Nintendo announced Wednesday that its latest video games console, the Gamecube, will go on sale in North America on Nov. 5 -- three days ahead of Microsoft's planned launch of its first games console.
Just hours ahead of Nintendo's announcement, Microsoft had said that its Xbox console will go on sale in North America on Nov. 8.
Nintendo had no inkling of Microsoft's plans ahead of that company's Webcast this morning, according to Nintendo of America Technical Director Jim Merrick. "We were just glad that our date was on the right side of theirs," Merrick said, speaking Wednesday from the E3 (Electronic Entertainment Expo) gaming show in Los Angeles.
"We knew it would be close. Everybody wants to have inventory in the channel for the Thanksgiving weekend," he said. The Gamecube will go on sale in Japan on Sept. 14, and in Europe early next year.
While Microsoft revealed its plans for pricing and unit shipments, Nintendo's Merrick was tight-lipped, saying only that these details would be announced by Nintendo's chairman at a meeting in Tokyo on May 24.
Details of the package -- including the number of game controllers that will ship with the console -- have yet to be finalized. "It's purely an economic decision," Merrick said. "My instinct is that to get the initial price down, we will ship only one controller."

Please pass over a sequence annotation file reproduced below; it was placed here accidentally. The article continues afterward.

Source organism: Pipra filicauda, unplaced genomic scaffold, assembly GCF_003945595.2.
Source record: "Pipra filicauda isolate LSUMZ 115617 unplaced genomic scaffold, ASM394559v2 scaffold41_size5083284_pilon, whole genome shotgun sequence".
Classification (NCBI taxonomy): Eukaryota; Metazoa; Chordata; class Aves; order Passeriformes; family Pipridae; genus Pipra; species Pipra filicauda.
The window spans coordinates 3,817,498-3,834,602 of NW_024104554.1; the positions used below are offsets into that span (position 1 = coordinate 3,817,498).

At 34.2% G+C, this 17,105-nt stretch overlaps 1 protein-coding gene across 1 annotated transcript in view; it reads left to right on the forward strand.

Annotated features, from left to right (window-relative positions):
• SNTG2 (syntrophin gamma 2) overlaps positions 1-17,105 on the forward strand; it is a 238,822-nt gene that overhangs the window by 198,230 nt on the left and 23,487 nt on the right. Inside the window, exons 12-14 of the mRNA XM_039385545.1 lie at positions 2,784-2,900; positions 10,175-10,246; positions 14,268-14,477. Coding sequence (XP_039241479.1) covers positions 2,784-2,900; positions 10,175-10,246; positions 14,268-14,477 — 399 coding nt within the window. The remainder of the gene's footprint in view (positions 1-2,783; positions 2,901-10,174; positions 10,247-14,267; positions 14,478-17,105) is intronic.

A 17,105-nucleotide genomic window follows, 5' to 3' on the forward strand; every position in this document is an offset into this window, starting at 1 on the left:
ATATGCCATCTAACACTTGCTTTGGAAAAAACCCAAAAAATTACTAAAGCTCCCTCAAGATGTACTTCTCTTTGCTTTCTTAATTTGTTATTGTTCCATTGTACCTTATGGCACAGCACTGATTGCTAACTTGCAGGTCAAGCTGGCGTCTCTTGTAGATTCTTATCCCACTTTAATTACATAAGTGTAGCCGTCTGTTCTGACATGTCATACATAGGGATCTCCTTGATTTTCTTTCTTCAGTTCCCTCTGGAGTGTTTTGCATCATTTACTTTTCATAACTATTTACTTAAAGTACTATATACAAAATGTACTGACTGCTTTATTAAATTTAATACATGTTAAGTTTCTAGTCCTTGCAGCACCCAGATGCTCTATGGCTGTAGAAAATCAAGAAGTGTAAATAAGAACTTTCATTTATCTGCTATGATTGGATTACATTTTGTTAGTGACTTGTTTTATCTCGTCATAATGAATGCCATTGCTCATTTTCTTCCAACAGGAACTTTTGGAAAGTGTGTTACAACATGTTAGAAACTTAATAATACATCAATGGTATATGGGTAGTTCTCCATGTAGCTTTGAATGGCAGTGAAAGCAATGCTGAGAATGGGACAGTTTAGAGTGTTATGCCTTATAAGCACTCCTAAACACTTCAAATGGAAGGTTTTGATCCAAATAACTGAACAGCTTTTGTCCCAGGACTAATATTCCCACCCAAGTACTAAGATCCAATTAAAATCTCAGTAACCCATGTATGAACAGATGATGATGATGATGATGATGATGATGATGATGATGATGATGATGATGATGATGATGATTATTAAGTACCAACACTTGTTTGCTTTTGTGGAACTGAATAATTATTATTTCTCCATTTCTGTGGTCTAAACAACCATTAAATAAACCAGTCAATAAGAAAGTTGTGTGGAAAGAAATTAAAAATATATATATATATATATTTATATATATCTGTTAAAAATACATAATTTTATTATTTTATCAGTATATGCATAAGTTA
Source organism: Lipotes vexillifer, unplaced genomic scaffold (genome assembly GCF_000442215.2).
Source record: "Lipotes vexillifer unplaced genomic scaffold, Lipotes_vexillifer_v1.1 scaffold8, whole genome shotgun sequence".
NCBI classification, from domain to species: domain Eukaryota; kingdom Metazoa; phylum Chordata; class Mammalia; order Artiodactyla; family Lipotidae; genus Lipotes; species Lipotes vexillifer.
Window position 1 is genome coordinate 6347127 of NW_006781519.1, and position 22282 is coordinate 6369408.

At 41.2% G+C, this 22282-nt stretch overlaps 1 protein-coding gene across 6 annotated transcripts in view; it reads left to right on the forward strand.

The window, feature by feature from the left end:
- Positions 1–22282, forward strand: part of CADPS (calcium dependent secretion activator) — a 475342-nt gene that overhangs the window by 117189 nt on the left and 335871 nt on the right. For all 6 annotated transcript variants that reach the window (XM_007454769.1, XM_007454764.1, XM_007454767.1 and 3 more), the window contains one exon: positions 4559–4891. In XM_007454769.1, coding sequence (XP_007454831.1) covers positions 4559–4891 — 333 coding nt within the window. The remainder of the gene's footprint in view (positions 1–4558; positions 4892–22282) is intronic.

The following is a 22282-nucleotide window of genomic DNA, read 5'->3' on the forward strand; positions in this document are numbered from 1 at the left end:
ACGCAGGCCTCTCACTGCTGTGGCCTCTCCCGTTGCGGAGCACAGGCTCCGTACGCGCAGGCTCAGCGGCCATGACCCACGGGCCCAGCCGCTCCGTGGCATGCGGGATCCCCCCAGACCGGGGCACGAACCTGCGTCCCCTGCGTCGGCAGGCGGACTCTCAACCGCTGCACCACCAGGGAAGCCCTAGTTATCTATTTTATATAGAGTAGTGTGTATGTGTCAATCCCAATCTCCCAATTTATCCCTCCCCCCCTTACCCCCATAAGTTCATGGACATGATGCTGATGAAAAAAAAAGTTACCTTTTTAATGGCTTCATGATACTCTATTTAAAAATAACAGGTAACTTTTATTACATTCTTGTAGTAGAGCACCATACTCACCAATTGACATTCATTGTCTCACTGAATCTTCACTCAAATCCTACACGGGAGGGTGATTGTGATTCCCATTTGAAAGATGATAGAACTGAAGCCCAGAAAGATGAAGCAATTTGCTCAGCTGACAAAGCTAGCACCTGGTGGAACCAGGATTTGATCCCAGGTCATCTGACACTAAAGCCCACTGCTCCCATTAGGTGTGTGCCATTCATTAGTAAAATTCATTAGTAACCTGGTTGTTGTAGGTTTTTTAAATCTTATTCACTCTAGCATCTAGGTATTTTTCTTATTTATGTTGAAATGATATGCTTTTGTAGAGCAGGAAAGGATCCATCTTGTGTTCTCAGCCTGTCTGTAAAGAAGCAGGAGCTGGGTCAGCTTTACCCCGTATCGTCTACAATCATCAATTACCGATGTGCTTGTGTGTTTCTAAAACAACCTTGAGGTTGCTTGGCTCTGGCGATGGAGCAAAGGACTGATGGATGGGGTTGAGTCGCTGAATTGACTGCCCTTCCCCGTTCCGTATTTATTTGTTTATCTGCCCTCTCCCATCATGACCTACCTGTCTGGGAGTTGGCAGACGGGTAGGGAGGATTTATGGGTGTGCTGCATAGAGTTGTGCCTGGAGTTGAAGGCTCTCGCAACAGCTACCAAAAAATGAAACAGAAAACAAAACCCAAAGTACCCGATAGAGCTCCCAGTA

The Gamecube includes an expansion port that will accept either a 56K bps (bits per second) modem or a broadband modem, enabling gamers to interact across a network. However, neither option will ship with the console at launch. There are a number of interesting possibilities offered by the network adapters, said Merrick, but at this stage "very few are compelling for gameplay or business" reasons.
At launch, the Gamecube will be accompanied by between five and seven new Nintendo games, said Merrick. He said he did not know how many other games would be released by third-party developers but he believes "Lucas Arts' Rogue Squadron and Electronic Arts' John Madden's Football will be there at launch."